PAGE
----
This Past School Year, I Had to Prioritize Self-care
Hello, readers! I’m so glad to be back with you all. I realize that I suddenly vanished from my column last fall, but now that the school year is finished, I’ve returned.
This past year of teaching was the hardest one I’ve experienced, and I had to make some tough decisions to be able to focus on self-care. Unfortunately, temporarily giving up my column was one of them.
Going into the last school year, many believed that life was returning to normal, and that COVID-19 was in the rearview mirror. I don’t have to tell anyone that, of course, that’s not what happened. When the delta variant came roaring to life right before school started, dashing everyone’s hopes, teachers and students alike were immensely frustrated.
On top of that, my school lost a history teacher one week into the school year, meaning I had to pick up an extra section I really didn’t have time for. My year went from looking bright to immensely stressful and overwhelming in a matter of days.
One thing I know for sure in dealing with Ehlers-Danlos syndrome (EDS) is that stress and anxiety can make my symptoms much worse. I spent most of the fall absolutely exhausted, which is by far one of my toughest EDS symptoms to manage. My massage therapist, whom I see every other week, told me she hadn’t felt me as sore as I was in years.
Fall is typically my busiest time of year, as my full-time job is helping high school juniors and seniors with their post-graduate plans. I also live and work on a small horse farm, and horses require daily care, regardless of how you feel. And I write my column, through which I enjoy connecting with fellow EDS warriors.
I’m known for being incredibly stubborn. One way I often mentally manage my EDS is by simply ignoring it. But sometimes, I reach a point where I have to make some concessions. Halfway through the fall, I was so frustrated, tired, sore, and anxious that something had to give. The only place where I really had the leeway to make that happen was with my column.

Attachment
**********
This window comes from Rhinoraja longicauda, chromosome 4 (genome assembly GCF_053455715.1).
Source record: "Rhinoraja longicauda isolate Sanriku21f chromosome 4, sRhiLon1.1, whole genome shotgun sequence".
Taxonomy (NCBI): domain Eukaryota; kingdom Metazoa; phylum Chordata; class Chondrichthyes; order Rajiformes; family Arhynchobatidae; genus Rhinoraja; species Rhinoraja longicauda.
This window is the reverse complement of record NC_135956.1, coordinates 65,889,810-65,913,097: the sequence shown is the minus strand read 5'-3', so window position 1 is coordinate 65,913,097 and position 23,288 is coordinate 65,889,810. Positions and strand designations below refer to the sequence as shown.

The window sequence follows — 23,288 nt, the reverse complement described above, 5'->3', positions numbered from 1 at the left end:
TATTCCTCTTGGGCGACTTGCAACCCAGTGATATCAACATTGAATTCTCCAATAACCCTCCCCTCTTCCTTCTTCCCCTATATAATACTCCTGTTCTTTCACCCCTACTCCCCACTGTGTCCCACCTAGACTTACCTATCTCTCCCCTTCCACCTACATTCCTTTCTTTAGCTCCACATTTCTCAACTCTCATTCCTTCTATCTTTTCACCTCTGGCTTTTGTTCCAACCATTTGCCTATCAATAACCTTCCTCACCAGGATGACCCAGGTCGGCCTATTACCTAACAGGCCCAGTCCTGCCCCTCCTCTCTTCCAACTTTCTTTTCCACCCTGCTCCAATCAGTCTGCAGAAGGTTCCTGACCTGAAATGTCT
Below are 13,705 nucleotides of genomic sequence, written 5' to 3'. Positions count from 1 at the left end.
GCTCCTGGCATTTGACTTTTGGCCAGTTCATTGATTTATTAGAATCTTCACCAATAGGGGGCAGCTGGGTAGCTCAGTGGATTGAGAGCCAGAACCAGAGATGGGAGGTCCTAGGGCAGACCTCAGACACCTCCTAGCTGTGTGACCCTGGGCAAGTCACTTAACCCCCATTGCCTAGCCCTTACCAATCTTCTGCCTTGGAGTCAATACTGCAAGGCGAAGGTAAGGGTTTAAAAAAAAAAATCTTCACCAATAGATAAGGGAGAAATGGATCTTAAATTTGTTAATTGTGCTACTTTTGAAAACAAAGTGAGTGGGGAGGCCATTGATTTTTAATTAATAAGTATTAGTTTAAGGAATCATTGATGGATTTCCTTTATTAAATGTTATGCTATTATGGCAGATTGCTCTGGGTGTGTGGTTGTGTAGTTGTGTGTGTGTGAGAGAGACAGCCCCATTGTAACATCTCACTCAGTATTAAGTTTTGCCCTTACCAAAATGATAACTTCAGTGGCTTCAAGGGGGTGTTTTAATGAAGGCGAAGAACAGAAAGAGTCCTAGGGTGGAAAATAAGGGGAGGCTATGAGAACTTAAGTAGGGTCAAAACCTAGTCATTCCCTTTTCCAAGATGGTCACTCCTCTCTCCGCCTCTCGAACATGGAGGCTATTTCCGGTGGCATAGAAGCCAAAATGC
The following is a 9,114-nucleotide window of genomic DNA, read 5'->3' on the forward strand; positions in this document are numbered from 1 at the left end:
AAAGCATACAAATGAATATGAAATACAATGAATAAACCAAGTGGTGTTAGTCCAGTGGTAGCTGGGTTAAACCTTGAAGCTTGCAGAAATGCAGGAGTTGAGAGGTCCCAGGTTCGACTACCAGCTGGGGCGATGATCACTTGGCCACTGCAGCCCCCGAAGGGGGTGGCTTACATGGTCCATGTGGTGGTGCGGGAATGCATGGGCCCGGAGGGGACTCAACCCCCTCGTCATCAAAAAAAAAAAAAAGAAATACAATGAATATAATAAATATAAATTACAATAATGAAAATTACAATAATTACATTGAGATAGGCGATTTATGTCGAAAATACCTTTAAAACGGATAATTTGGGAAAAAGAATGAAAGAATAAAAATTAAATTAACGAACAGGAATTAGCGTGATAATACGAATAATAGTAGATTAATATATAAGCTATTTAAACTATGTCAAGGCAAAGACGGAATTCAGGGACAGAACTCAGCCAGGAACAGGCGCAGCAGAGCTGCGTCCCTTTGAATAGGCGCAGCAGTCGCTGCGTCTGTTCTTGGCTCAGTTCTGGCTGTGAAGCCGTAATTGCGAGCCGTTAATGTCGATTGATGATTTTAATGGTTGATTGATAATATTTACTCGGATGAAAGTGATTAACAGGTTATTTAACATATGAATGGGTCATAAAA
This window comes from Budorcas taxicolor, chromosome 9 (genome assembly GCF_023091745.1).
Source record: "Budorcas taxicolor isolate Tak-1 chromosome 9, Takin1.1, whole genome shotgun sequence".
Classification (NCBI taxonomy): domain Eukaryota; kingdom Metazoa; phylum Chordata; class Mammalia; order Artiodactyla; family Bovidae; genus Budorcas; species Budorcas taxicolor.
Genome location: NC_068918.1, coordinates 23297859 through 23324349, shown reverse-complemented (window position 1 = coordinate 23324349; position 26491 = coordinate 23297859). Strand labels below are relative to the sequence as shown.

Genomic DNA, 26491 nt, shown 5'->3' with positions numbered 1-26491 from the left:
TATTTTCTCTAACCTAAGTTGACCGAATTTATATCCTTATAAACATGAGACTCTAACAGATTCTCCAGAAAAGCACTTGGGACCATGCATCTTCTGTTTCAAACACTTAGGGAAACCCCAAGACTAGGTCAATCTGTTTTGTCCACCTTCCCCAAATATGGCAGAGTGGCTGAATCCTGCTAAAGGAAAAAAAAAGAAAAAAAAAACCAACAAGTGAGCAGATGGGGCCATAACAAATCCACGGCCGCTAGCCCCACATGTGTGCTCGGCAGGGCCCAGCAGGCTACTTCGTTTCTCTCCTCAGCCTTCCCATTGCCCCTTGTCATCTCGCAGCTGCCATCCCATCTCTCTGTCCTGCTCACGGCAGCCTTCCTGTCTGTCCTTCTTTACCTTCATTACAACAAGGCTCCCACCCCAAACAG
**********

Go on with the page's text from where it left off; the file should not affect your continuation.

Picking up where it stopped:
I’ve learned over the years that prioritizing self-care isn’t selfish, but necessary. Still, I resisted pausing my writing. I would think about it, then push through anyway. “Quit” isn’t really in my vocabulary, and giving in felt like I was letting EDS win.
I’ve since learned to reframe that idea, because everyone has their limits. Mine might be partly due to EDS, but for someone else, it could be the result of family obligations, school, or other personal constraints.
Acknowledging that I needed a break didn’t mean my EDS was in control. Rather, by recognizing it and finding a way to mitigate the circumstances, I was actually preventing EDS from running my life. And that’s probably the best outcome I could hope for.
Note: Ehlers-Danlos News is strictly a news and information website about the disease. It does not provide medical advice, diagnosis, or treatment. This content is not intended to be a substitute for professional medical advice, diagnosis, or treatment. Always seek the advice of your physician or other qualified health provider with any questions you may have regarding a medical condition. Never disregard professional medical advice or delay in seeking it because of something you have read on this website. The opinions expressed in this column are not those of Ehlers-Danlos News or its parent company, BioNews, and are intended to spark discussion about issues pertaining to Ehlers-Danlos.